David Sylvian: Everything and Nothing

I could try to review Everything and Nothing as an objective listener, or I could review it as a fan. I'm an objective listener in that I've never heard this anthology and many of the hard-to-find songs on it, but I'm a biased fan in that I believe David Sylvian to be one of the greatest undiscovered musical treasures of the past 30 years.

I probably wouldn't be a Sylvian fan if I hadn't been forced to listen to his album Secrets of a Beehive over and over and over again when I worked in a Los Angeles record store in 1990. The first few times, I dismissed it as light jazz drivel; but the more I listened, the more depth and beauty I heard in the music.

Sylvian's lyrics are often cryptic but nearly always poetic, a trait that is easy to overlook with one or two casual listens. He is also an experimenter who, as this collection shows, is never satisfied to recreate his past accomplishments. He's worked with some of modern music's great innovators, including Robert Fripp, Marc Ribot, Ryuichi Sakamoto, Talvin Singh, and Hector Zazou.

Music: 4 EPFL library cards out of a possible 5
This is an excellent overview of David Sylvian's catalog, especially since it includes some rarities like "Pop Song" (originally released only as a single) and "Buoy" (originally on Mick Karn's "Dreams of Reason Produce Monsters"). Any collection like this is going to irritate one or two fans because this or that song was left off, but one obvious omission was the song "Forbidden Colours," a collaboration with Sakamoto from the film Merry Christmas, Mr. Lawrence.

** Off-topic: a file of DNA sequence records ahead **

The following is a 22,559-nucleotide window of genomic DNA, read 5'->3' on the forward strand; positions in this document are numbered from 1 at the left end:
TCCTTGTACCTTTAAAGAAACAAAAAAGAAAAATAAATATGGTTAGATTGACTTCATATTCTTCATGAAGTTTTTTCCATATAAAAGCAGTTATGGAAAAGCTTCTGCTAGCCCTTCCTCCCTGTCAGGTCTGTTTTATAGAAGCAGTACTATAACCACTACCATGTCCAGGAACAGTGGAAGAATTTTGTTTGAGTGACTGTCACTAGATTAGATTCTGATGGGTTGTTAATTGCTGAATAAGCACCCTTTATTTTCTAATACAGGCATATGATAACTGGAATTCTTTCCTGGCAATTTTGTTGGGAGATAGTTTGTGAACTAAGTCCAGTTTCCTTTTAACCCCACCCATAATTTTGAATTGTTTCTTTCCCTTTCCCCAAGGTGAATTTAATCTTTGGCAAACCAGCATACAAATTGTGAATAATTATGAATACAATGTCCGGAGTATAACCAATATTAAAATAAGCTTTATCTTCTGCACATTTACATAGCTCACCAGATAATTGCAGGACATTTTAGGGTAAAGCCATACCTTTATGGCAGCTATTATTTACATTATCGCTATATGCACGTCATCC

As good as this collection is, I'm not certain it's a great starting point for people who don't know David Sylvian's work. It touches on the different sounds Sylvian has explored, but its diversity prevents the listener from being immersed in a single mood. For new listeners with leanings towards experimental and progressive music (yeah, I'm talking to you, Mad Hatter), The First Day is an excellent introduction, while people who prefer acoustic instruments and strong lyrics might prefer Secrets of the Beehive.

Packaging: 3.5 EPFL library cards out of a possible 5
Every David Sylvian package has fallen somewhere between very good and astounding, and this one is down towards the "very good" end of the scale. It's a simple package whose primary contents are details about each song (including who played the instruments, and where and when it was originally released) and photographs. As with the music, the photos span more than 20 years of Sylvian's career, and it's kind of neat to see how he's changed over the years.

Listen if you like: This is tricky, because it's the kind of music that could appeal to everyone and no one. King Crimson fans should give it a listen (for the experimental qualities), but so should Dylan fans (for the poetry) and Peter Murphy fans (for the voice). Bowie and Bryan Ferry fans might find something they like.

If it were food, it'd be: Dark chocolate. It's an acquired taste, but it's irresistibly delicious once you acquire the taste.


The Mad Hatter said...

I actually listened to The First Day several years ago. Granted, I was in Iraq, and so I should be excused for saying I really don't remember it -- which is not to say it's awful; I just have no recollection of it other than I did listen to it.

Steve C Livingston said...

David Sylvian's most recent collaboration 'Nine Horses' with the album Snow Borne Sorrow may also provide a good starting point as it is one of his most commercial pieces of work to date.

taotechuck said...

Interesting. I just picked up the Nine Horses Money for All CD, and I'm not crazy about it so far. One thing I've learned about David Sylvian, though, is that I have to give it time. I'll have to track down Snow Borne Sorrow.